And people are feeling isolated, the ache of loneliness, and, for many, the scary black chasm of depression. For many in Melbourne, who (at the time of writing) are living in their second, and extended, period of hard lockdown, some of these feelings are even more intense.

Normal reactions

“So much of people’s response to the pandemic is normal under such conditions,” says Robyn.

It’s normal to feel a range of emotions, from anger and frustration to loneliness and fear; from sadness and anxiety to being overwhelmed. It’s normal to feel resentful, teary, irritable and tired.

It’s vital to remember, though, that there is help available for everyone, including local GPs, mental health professionals, telephone crisis support services, and a range of community and national organisations (see box).

Nobody has to go through whatever they are feeling and facing, alone.

Positive response

As hard as it is sometimes, and as much as we may not feel like it, looking at what we can do to help both ourselves and others during this time can change our perspective and give us motivation, energy and hope.

“Taking a moment even to think about what is likely to make a positive difference in how we’re managing our lives – even resolving to eat better or drink less – is helpful,” says Howard.

“Take it a step further and think about what is not just good for me, but good for society. The pandemic has shown that there is more that unites us than divides us, so if we can focus on reinforcing that, and creatively contributing to others, we will be strengthened in the process.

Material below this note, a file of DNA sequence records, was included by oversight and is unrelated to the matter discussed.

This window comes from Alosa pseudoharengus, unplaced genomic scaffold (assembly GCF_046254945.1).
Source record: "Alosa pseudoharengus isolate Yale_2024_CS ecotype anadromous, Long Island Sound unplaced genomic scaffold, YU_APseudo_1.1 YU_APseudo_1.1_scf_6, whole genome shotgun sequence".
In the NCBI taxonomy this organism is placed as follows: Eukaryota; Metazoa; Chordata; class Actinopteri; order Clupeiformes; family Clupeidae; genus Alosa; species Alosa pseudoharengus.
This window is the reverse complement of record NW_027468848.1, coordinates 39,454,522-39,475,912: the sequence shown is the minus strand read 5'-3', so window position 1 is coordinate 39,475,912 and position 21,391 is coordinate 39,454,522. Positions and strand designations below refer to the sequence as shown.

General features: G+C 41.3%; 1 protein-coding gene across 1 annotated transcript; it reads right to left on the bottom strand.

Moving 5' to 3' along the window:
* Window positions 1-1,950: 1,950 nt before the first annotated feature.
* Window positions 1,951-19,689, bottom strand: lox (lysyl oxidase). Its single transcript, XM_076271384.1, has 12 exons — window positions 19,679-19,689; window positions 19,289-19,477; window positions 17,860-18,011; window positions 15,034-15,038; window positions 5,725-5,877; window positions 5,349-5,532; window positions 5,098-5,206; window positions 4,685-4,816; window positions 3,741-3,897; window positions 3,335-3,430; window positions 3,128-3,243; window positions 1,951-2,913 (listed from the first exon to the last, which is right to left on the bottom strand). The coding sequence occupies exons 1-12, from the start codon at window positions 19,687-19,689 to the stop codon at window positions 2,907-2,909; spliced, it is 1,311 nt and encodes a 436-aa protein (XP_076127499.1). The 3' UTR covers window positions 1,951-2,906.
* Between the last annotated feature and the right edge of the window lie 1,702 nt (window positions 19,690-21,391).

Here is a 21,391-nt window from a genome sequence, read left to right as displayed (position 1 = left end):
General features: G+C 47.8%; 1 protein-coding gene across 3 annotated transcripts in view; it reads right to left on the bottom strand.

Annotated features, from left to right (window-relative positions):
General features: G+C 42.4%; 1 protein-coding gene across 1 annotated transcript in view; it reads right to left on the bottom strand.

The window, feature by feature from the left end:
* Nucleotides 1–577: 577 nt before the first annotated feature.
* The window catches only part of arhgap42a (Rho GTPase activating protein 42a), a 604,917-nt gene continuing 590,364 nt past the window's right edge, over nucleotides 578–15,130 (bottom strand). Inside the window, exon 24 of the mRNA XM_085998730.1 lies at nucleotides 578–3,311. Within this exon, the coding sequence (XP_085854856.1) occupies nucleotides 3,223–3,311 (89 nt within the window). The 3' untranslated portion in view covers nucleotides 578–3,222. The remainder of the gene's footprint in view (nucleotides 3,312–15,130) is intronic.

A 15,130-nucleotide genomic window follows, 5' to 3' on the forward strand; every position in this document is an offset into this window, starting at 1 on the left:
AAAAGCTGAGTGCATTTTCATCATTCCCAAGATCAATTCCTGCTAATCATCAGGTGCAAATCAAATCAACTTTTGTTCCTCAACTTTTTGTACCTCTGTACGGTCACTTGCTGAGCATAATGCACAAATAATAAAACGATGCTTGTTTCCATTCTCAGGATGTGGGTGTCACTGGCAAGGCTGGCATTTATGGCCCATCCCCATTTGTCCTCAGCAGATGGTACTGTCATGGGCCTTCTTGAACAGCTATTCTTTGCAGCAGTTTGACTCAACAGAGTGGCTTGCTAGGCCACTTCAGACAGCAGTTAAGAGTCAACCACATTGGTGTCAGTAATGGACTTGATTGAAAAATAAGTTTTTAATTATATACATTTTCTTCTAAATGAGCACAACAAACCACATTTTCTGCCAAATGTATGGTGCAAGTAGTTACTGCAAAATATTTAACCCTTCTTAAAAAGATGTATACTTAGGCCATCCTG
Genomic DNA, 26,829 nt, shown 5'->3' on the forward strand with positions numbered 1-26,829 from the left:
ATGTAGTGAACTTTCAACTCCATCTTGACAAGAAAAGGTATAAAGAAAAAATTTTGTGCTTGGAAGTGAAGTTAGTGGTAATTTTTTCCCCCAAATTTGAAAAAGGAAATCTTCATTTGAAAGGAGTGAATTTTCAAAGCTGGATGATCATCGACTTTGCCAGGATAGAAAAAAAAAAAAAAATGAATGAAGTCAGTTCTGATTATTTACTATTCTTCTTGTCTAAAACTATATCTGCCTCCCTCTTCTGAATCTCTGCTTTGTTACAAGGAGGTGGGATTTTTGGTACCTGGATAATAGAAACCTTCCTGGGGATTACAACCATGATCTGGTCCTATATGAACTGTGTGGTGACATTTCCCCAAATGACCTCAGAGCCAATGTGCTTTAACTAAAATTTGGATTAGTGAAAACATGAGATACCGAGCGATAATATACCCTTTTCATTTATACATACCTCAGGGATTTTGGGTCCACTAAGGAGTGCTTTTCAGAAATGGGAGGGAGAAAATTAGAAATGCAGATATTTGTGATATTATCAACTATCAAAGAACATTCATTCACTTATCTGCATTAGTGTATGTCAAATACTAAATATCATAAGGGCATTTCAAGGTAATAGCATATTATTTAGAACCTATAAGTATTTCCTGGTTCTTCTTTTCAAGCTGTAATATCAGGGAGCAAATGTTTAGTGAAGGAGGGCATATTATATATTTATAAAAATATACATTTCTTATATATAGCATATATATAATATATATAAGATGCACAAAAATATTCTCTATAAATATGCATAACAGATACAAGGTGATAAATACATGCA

“It can be heavy and hard, but we can intentionally choose the positive. This doesn’t mean being unrealistic or trivialising what is happening around us – but seeing the good in things and in people and practising gratitude.

“It’s when we examine what is really important in our lives, what our personal values are, and we begin investing our time and energy there, that we identify with them and they change us.”

Celebrating goodness

There have been so many examples of caring and reaching out to others throughout the pandemic: neighbours helping others in their street, random acts of kindness, the selflessness of so many healthcare and other essential workers, greater understanding of and response to the marginalised in our communities, and generous donations to agencies helping others, including the Salvos.

“If we can celebrate and be thankful for those taking risks on our behalf and make sure we know why we are grateful to them and for their work, we can help lift so much of our own anxiety and sadness,” says Robyn.

“If we can take the initiative, however small, to see the positive, celebrate the good we see in those around us, and check in with others, we will start to feel better about ourselves and what we’re going through as well.

“This could be as simple as thanking a worker at a supermarket for what they’re doing, telling your family and friends how much you care for them, or acknowledging someone doing it tough.

“We all need hope and meaning, and perhaps even more so in a pandemic. I often quote this Bible verse to people, from Philippians chapter 4 verse 7: And know that the peace of God (a peace that is beyond any and all of our human understanding) will stand watch over your hearts and minds in Jesus.”

“My prayer for others is that God’s peace would protect them and help them at an emotional and ‘head’ level as well.”

Where to get help?

Beyond Blue: 1300 22 4636

Coronavirus 24-hour helpline: 1800 512 348 or call 1800 333 497

Lifeline 24-hour telephone crisis support: 13 11 14

This article first appeared in The Salvation Army publication, Salvos Magazine

Simone Worthing is Assistant Editor of Salvos Magazine